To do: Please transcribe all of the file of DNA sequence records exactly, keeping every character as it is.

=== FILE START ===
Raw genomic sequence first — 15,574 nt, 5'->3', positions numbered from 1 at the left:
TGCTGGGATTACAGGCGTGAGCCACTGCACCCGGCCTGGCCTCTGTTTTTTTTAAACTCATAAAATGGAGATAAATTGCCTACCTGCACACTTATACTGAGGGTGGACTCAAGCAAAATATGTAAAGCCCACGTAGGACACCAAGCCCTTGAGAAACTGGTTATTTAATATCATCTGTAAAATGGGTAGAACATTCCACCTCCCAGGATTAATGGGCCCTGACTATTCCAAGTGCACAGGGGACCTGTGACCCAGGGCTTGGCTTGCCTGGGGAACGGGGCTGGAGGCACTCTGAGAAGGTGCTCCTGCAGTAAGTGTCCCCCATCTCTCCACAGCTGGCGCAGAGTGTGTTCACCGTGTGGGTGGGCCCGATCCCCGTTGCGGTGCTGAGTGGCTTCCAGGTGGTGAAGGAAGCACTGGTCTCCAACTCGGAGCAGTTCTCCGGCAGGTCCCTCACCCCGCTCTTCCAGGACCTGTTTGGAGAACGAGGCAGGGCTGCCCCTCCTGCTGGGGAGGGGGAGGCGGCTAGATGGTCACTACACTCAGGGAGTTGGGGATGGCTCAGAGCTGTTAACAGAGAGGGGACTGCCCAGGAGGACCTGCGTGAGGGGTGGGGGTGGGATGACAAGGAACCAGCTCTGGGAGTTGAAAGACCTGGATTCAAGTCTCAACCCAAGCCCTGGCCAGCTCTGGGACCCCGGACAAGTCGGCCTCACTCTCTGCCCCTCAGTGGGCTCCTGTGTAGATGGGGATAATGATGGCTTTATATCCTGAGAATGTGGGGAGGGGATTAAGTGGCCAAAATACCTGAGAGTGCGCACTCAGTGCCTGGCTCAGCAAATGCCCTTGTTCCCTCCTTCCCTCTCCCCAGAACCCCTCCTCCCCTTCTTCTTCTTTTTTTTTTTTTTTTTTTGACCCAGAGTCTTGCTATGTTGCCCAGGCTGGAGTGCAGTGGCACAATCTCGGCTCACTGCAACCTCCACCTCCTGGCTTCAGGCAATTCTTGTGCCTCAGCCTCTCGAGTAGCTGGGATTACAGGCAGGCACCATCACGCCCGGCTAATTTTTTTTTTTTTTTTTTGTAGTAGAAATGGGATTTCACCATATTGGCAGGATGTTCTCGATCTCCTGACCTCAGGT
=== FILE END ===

Raw genomic sequence first — 15,574 nt, 5'->3', positions numbered from 1 at the left:
TGCTGGGATTACAGGCGTGAGCCACTGCACCCGGCCTGGCCTCTGTTTTTTTTAAACTCATAAAATGGAGATAAATTGCCTACCTGCACACTTATACTGAGGGTGGACTCAAGCAAAATATGTAAAGCCCACGTAGGACACCAAGCCCTTGAGAAACTGGTTATTTAATATCATCTGTAAAATGGGTAGAACATTCCACCTCCCAGGATTAATGGGCCCTGACTATTCCAAGTGCACAGGGGACCTGTGACCCAGGGCTTGGCTTGCCTGGGGAACGGGGCTGGAGGCACTCTGAGAAGGTGCTCCTGCAGTAAGTGTCCCCCATCTCTCCACAGCTGGCGCAGAGTGTGTTCACCGTGTGGGTGGGCCCGATCCCCGTTGCGGTGCTGAGTGGCTTCCAGGTGGTGAAGGAAGCACTGGTCTCCAACTCGGAGCAGTTCTCCGGCAGGTCCCTCACCCCGCTCTTCCAGGACCTGTTTGGAGAACGAGGCAGGGCTGCCCCTCCTGCTGGGGAGGGGGAGGCGGCTAGATGGTCACTACACTCAGGGAGTTGGGGATGGCTCAGAGCTGTTAACAGAGAGGGGACTGCCCAGGAGGACCTGCGTGAGGGGTGGGGGTGGGATGACAAGGAACCAGCTCTGGGAGTTGAAAGACCTGGATTCAAGTCTCAACCCAAGCCCTGGCCAGCTCTGGGACCCCGGACAAGTCGGCCTCACTCTCTGCCCCTCAGTGGGCTCCTGTGTAGATGGGGATAATGATGGCTTTATATCCTGAGAATGTGGGGAGGGGATTAAGTGGCCAAAATACCTGAGAGTGCGCACTCAGTGCCTGGCTCAGCAAATGCCCTTGTTCCCTCCTTCCCTCTCCCCAGAACCCCTCCTCCCCTTCTTCTTCTTTTTTTTTTTTTTTTTTTGACCCAGAGTCTTGCTATGTTGCCCAGGCTGGAGTGCAGTGGCACAATCTCGGCTCACTGCAACCTCCACCTCCTGGCTTCAGGCAATTCTTGTGCCTCAGCCTCTCGAGTAGCTGGGATTACAGGCAGGCACCATCACGCCCGGCTAATTTTTTTTTTTTTTTTTTGTAGTAGAAATGGGATTTCACCATATTGGCAGGATGTTCTCGATCTCCTGACCTCAGGT